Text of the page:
About the news again, some parts may have captions and other parts not, so just leave the setting on and you will see whenever they come up. For me, the telenovelas were invaluable because they brought in real everyday language and phrases. Consider watching some just to pick up regular 'people' speech. I love them, as they are much more interesting to me than the English ones, and usually run 6 months, kind of like a really long miniseries! One that just started recently is La Tormenta on Telemundo, so you won't be too far out on catching up with what's happening. I also watch on Telemundo Señora del Destino, El Cuerpo del Deseo and Los Plateados. I give them all a big thumbs up on entrigue, and have my notebook handy and write like mad as they go on. At first, just words I didn't know, as my ability picked up, I was able to write without looking so much, so could write down whole sentences as the show went on. By the way, any thing you tape on a vcr will have the captions embedded, so you can go back and review them later. If your tv doesn't show captions, and one day you get one that does, they will still be on that tape to look at later.

Also, many dvd movies have a Spanish language track and or Spanish captioning! Please tell me which channels you get in Spanish Emotion: smile Last week I watched to great movies, one a romance/comedy (English title-Ever After, a Cinderellla Story) and the other "The Man in the Iron Mask. These usually don't have captions (I mean on tv, I can't remember if it was Telemundo or Telefuturo that had them), but they are redubbed in Spanish. I had no trouble understanding the whole movies with just a lost word here or there, because I have trained my ear and brain to recognize words spoken by using the captions Emotion: smile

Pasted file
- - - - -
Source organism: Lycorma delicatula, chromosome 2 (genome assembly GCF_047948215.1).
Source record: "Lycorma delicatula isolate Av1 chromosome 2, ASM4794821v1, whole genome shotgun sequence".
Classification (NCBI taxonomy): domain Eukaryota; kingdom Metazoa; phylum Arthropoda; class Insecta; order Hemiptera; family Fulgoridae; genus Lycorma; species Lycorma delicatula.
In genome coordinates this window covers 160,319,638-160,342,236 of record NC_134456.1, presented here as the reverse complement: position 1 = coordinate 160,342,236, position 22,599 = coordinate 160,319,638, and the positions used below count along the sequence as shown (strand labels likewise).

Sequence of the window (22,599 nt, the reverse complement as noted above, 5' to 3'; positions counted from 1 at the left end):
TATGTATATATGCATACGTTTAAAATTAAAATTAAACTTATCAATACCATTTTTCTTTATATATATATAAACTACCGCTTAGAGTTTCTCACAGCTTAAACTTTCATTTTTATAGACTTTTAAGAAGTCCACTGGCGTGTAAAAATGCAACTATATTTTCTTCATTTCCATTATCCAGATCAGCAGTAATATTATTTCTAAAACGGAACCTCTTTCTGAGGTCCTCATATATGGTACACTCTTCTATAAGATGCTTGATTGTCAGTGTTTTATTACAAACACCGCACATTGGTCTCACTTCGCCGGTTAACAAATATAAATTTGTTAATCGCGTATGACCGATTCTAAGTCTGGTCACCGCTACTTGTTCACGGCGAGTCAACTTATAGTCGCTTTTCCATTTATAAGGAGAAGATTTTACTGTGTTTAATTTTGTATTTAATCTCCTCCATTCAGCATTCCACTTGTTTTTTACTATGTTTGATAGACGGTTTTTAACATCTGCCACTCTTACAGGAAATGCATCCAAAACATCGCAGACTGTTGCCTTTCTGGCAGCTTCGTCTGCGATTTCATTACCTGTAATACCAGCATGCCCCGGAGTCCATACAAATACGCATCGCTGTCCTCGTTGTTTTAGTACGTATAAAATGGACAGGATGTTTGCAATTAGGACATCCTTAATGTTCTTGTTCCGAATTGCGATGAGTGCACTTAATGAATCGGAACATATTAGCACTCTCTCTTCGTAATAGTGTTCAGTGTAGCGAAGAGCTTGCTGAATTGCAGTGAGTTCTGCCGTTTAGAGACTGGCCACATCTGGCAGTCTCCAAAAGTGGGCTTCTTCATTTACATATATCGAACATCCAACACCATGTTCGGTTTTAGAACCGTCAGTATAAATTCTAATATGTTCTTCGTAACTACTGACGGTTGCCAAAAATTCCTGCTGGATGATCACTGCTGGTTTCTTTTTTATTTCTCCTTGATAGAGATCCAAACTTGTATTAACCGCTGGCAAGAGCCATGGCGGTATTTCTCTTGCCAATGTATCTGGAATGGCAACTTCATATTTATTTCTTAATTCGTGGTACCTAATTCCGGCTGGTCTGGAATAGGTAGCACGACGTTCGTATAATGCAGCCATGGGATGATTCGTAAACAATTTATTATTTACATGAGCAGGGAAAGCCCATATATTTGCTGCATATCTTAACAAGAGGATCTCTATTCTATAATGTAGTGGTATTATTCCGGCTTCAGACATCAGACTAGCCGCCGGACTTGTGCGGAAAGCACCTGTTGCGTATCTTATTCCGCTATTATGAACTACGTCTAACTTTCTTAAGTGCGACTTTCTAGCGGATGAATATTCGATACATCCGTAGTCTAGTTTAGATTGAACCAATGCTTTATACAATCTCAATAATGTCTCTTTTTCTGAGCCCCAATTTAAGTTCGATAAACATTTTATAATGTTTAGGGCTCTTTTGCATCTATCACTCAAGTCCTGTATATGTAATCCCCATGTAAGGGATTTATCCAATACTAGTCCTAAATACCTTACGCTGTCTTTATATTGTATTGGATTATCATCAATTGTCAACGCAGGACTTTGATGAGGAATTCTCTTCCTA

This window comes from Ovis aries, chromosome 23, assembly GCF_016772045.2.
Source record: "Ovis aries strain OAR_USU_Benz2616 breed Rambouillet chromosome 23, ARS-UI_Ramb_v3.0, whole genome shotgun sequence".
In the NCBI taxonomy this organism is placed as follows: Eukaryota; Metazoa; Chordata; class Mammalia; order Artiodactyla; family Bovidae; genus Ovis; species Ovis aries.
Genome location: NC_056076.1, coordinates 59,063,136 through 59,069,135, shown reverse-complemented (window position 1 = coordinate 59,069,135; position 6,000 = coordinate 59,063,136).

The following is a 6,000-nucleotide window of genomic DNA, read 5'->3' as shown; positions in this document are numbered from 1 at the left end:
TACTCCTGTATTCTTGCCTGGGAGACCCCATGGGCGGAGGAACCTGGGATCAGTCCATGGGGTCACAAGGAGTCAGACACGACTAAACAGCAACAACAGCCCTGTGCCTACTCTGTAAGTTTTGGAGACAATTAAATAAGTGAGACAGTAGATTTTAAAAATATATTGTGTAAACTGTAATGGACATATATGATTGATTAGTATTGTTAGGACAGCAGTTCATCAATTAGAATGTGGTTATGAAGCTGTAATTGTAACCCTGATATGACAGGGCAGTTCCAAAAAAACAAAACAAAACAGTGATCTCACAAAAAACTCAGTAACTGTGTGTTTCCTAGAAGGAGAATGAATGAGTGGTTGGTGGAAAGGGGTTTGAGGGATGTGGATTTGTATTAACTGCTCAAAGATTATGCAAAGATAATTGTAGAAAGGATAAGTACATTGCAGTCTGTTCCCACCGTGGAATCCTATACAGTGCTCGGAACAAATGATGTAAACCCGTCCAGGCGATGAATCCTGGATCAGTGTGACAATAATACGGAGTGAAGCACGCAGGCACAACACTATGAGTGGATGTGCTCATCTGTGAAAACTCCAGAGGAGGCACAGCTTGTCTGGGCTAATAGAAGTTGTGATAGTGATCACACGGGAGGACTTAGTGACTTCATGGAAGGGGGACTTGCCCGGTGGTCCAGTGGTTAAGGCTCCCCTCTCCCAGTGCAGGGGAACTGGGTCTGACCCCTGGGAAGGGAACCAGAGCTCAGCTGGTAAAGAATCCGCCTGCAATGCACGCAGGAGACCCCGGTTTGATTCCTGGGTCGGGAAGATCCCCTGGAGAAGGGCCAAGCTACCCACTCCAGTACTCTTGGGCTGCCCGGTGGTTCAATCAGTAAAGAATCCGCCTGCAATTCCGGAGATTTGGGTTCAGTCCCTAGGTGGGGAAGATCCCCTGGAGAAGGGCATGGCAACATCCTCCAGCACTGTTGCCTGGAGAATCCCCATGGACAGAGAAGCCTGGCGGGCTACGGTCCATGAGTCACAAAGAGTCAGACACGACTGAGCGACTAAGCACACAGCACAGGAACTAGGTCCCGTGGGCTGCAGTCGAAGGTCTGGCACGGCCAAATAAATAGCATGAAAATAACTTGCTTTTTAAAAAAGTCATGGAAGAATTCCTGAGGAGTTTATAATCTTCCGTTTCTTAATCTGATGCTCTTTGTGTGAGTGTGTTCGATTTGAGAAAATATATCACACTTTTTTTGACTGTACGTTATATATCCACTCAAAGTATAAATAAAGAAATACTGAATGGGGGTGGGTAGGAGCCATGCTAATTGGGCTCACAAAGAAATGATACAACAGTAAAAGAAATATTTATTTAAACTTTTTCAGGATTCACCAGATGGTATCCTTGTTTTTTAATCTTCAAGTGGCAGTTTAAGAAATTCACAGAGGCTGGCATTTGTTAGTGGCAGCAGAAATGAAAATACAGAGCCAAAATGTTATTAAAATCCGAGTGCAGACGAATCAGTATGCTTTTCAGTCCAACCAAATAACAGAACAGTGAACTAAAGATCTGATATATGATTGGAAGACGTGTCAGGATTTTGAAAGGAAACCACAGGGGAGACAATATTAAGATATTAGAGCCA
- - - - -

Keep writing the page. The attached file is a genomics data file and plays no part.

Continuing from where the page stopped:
I think using captions is a good idea. I try to watch my cartoon DVDs in Spanish (Shrek, Finding Nemo, etc), but the Spanish subtitles usually don't match the Spanish words because they are translated independently of each other. Do you know of any cartoon DVDs that have captioning instead of subtitles?
GraphicMD I think using captions is a good idea. I try to watch my cartoon DVDs in Spanish (Shrek, Finding Nemo, etc), but the Spanish subtitles usually don't match the Spanish words because they are translated independently of each other. Do you know of any cartoon DVDs that have captioning instead of subtitles?
hmmm..... It seems that movies are more often a little differently translated, but still helpful because if you can't understand what they are saying, you can pick up the main idea and pick out the important words with the captioning. I've even listened in Spanish and read English captioning, and believe it or not, even that works. Because you know what they are talking about and it helps you be sure of the word you 'thought' you heard in Spanish, and confirms it when you read the English. Now there is another function called SAP, and sometimes you set that on your tv (straight cable) and sometimes you set your cable/sat box. I have mine SAP(second audio) set on Spanish and get sitcoms and movies and also many of the disney movies on their channel come across in Spanish. Today The Aristocats is on at 5eastern, I don't know yet if it will be in Spanish or not. Lilo and Stitch were - they were GOOD! I'm trying to remember more, but brain is blank!